Monday, August 4, 2008

Serious thinking, for once

I don't know enough about what's going on in Venezuela to have an informed opinion about Chavèz and the Bolivarian Revolution. But a few things jumped out at me in this piece:
Critics fumed that Chavez did not consult with major business groups before approving the decrees, and some warned the laws would scare off private investment and further weaken private enterprise.

"We ask the president: Why does he fear democracy?" Fedecamaras business chamber leader Jose Manuel Gonzalez said at a news conference.

A very juvenile, very vulgar Marxist inside of me takes a great deal of smug satisfaction at this quote. How does it feel now that the shoe's on the other foot, motherfuckers! As I said, juvenile and vulgar.
Under one of the new laws, food retailers or distributors caught skirting government-imposed price controls or hoarding products will be punished with up to six years in prison.

Crap/not crap: Criminalizing, with prison terms in addition to civil fines, unethical business behavior (for our purposes we'll assume the process to arrive at this was democratic).

Enough. The big boys can play now.


dr said...

Market outcomes are, ipso facto, democratic. Bam!

wobblie said...

Bam! What is this "bam" you speak of? Is it French? Around here, we use the "Boom!"

lex dexter said...

hey, i really need to dissertate right now, but... the Bolivarian revolution is not crap, Wobs - even if Chavez kind of is. it's not necessarily a "revolution" either, but what're you going to do?

i keep meaning to do a BIG venezuela/bolivia post, but so much keeps happening so quickly in both of those places. after i hand in the big document, maybe.

most importantly, tho - don't be ashamed about being turned on by nationalization.

wobblie said...

I probably should've been a little more clear in the original post. What I know about the economic reforms in Venezuela leave me suitably impressed (I do still get the MR in the mail!)- especially the experiments in cooperative production and non-market exchange - and nationalization gives me all sorts of warm fuzzies. Hell, even the idea of neighborhood defense committees, in theory, makes me all tingly.

It's my ignorance of the politics behind the reforms to which I was alluding.

Incidentally, to my original question, I vote not crap.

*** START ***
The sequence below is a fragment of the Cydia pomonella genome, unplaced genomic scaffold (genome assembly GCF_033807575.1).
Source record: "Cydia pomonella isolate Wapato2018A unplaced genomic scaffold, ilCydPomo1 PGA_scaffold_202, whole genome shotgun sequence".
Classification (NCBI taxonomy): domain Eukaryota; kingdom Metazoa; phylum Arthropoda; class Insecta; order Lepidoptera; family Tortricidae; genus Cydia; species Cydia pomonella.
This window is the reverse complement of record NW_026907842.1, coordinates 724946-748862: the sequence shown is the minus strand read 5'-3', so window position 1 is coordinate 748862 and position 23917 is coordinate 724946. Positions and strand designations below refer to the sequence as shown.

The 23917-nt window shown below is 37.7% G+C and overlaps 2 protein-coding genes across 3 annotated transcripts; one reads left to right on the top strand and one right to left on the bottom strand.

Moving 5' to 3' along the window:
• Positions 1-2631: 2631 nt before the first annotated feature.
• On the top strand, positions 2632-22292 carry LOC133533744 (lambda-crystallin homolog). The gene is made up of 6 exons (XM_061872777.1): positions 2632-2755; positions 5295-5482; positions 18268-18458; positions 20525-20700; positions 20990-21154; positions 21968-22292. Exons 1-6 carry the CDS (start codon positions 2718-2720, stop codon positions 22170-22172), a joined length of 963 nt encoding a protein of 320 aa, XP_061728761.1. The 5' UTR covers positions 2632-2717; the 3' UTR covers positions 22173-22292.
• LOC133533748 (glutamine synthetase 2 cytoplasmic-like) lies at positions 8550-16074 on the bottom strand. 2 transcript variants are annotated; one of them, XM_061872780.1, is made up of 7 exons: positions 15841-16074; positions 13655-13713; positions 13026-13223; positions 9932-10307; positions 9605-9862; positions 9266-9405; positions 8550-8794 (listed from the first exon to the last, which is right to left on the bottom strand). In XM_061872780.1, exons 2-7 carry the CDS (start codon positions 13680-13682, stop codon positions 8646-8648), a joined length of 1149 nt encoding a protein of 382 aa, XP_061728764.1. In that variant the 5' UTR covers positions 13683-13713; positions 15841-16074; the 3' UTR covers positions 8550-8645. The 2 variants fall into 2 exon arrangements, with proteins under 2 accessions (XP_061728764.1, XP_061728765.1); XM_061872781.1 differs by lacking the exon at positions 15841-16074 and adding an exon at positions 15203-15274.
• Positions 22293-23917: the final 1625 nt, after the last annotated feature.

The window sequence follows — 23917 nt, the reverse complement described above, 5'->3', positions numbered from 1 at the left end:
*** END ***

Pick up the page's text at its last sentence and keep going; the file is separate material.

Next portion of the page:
lex dexter said...

oh and jesus, of course "white collar" crime is as worthy of incarceration as any other kind of violence.

dave3544 said...

Let me "man up" and vote "not crap" right off, before I object to the form of the question.

You seem to presuppose that "skirting government-imposed price controls or hoarding products" are "unethical business behaviors" that have been "criminalized." Or you are you saying that now that these actions have been criminalized, they become unethical? Or did they become unethical, as well as criminal, when there were laws passed against them?

That laws (assumed to have been made democratically) have been passed against these practices makes them criminal. Of course jail and/or fines are acceptable punishments.

I would very much like to know more about this sentence:
"Business owners who refuse to produce, import, transport or sell ''items of basic necessity'' can face up to 10 years in jail."

If the government can, on pain of imprisonment, tell you what you must produce, import, transport, or sell (and at what price you can sell it), then what we have there is damn close to totaltarianism, if not, in fact, there very definition.

Now, one could argue that a business owner who does not like the new restrictions can opt out of owning a business. Mayhaps. I don't know. Can one refuse to produce something by not producing anything? Is that the choice? Produce what the government tells you or become a peasant? Can one refuse to sell something only by not selling anything? Is that even an option? Or is it that if you owned a business when the decree went into effect, then you have to continue to sell what the government says at the price the government says.

Seems awful dicey to me.

wobblie said...

Let me preface my response by admitting that I wrote this late at night under the palliative effects of brown liquor which, in retrospect, warranted a "BUI" tag - or possibly a sober decision not to hit the "publish" button.

That said, my assumption in the question I posed is the first option that you listed, that they are unethical behaviors.